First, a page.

An Examination of Extra-Universal Systems of Government

How about a society with the genetically engineered catgirls Elon Musk tweeted about before? I was surprised the Elon Musk Empire entry didn't discuss it. It would've been an interesting addition.
 
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Close. They share the franc (distinct from the French State, which uses the reichsmark like every other European state under Germany’s control) and both have military regimes, albeit more conventional military dictatorships.
Is like Franceafrique? Does the Algiers government engage in neocolonialism in these areas?
 
Is it neocolonialism if it's an outgrowth from actual colonialism? :p
OTL French policies and actions have led to many French West Africans remaining so poor, even as nations like Nigeria and Rwanda make baby steps toward prosperity. In many respects, these nations are still being plundered of their wealth.

Are French West and Equatorial Africa going through something similar ITTL?
 
OTL French policies and actions have led to many French West Africans remaining so poor, even as nations like Nigeria and Rwanda make baby steps toward prosperity. In many respects, these nations are still being plundered of their wealth.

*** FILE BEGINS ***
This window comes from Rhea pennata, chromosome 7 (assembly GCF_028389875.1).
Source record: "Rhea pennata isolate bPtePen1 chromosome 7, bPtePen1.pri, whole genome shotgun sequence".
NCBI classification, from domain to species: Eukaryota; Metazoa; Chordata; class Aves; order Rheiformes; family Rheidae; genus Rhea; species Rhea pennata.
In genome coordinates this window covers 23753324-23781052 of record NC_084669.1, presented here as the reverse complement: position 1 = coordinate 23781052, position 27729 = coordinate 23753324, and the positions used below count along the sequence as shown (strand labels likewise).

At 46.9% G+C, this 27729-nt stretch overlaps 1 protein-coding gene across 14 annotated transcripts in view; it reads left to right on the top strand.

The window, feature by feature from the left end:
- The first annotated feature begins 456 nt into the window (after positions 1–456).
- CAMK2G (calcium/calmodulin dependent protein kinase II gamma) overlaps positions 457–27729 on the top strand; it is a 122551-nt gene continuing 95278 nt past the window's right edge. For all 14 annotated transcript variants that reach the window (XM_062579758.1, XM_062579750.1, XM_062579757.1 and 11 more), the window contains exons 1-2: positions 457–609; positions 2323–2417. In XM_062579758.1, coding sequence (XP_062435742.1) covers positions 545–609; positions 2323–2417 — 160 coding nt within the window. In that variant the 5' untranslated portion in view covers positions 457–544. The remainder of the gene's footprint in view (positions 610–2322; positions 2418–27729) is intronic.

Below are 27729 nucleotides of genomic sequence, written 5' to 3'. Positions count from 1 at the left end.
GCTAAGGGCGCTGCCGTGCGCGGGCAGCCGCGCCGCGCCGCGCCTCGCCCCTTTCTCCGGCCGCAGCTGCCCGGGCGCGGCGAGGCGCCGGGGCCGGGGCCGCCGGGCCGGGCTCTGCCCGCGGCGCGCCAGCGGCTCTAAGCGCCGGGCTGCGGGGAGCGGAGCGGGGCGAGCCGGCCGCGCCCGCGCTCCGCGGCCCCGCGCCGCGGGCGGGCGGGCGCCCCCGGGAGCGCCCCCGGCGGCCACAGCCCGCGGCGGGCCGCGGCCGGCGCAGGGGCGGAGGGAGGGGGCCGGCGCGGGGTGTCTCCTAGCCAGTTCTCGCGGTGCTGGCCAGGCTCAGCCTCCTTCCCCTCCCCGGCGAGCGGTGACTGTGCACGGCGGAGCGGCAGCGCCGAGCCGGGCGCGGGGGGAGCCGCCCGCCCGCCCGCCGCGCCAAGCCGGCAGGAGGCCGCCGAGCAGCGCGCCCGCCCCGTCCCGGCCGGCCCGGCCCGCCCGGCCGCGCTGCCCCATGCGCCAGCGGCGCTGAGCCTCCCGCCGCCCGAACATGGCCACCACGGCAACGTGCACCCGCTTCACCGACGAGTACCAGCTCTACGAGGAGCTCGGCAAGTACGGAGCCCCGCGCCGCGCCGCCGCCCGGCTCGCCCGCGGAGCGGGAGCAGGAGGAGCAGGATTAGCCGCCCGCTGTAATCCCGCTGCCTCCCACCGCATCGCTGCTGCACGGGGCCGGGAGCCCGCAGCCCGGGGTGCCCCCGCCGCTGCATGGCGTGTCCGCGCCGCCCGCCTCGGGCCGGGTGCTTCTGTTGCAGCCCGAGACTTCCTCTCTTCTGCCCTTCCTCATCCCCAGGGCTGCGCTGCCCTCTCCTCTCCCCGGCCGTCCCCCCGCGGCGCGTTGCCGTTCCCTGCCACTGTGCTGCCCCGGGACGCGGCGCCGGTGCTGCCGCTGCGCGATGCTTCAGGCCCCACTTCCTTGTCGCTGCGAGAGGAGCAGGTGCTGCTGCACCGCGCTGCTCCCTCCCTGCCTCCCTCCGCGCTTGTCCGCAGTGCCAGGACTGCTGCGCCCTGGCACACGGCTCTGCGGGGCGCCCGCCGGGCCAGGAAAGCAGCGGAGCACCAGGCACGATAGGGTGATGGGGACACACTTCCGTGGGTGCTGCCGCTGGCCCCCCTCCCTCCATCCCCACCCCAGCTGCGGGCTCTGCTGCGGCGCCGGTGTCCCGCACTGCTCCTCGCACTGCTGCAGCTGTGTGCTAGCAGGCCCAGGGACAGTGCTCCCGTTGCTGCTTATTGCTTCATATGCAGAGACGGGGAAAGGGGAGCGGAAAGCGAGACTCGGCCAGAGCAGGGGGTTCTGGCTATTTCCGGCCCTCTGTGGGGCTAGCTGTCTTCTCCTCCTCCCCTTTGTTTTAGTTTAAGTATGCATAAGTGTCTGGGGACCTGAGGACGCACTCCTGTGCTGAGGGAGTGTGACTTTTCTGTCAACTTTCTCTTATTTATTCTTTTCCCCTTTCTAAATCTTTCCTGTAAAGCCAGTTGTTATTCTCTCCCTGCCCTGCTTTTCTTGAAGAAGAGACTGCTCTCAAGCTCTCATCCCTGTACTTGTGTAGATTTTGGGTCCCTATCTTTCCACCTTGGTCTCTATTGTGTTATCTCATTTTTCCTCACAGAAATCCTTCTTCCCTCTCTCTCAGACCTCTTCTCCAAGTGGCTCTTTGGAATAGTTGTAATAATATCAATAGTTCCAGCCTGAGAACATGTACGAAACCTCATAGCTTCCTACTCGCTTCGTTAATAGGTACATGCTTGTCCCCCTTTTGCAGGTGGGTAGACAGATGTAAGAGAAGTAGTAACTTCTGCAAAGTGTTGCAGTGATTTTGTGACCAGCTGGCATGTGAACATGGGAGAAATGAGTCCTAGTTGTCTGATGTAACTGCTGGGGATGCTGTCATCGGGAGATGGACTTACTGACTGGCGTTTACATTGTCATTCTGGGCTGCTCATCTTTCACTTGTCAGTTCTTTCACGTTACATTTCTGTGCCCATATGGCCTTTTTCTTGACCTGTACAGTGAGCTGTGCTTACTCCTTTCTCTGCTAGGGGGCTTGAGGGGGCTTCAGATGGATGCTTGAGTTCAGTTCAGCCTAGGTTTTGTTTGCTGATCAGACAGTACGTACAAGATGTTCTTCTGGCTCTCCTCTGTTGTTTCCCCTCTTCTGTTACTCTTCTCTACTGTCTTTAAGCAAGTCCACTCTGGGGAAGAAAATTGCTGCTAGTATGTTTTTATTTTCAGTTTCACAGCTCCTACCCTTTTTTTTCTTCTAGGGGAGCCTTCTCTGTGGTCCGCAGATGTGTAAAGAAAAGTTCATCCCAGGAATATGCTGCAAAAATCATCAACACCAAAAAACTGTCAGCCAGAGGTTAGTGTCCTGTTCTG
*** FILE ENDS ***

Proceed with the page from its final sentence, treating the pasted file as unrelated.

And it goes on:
Are French West and Equatorial Africa going through something similar ITTL?
I'd assume, given that the regions are still under colonial control that is based on a bureaucracy facilitating resource and labor extraction, the physical infrastructure won't decay like IOTL, and you won't have the effects of the "spectacularly crazy" figures like Bokassa, but the region will still be ruthlessly exploited.
 
OTL French policies and actions have led to many French West Africans remaining so poor, even as nations like Nigeria and Rwanda make baby steps toward prosperity. In many respects, these nations are still being plundered of their wealth.

Are French West and Equatorial Africa going through something similar ITTL?
I was being cheeky with my response. What you described is exactly what’s going on.
 
I'd assume, given that the regions are still under colonial control that is based on a bureaucracy facilitating resource and labor extraction, the physical infrastructure won't decay like IOTL, and you won't have the effects of the "spectacularly crazy" figures like Bokassa, but the region will still be ruthlessly exploited.
I was being cheeky with my response. What you described is exactly what’s going on.
Algerian soldier: We wouldn't ever exploit our brothers and sisters.

Chana: The West and Equatorial Africans?

Algerian soldier (defensively): They're more like mooching uncles.
 
Close. They share the franc (distinct from the French State, which uses the reichsmark like every other European state under Germany’s control) and both have military regimes, albeit more conventional military dictatorships.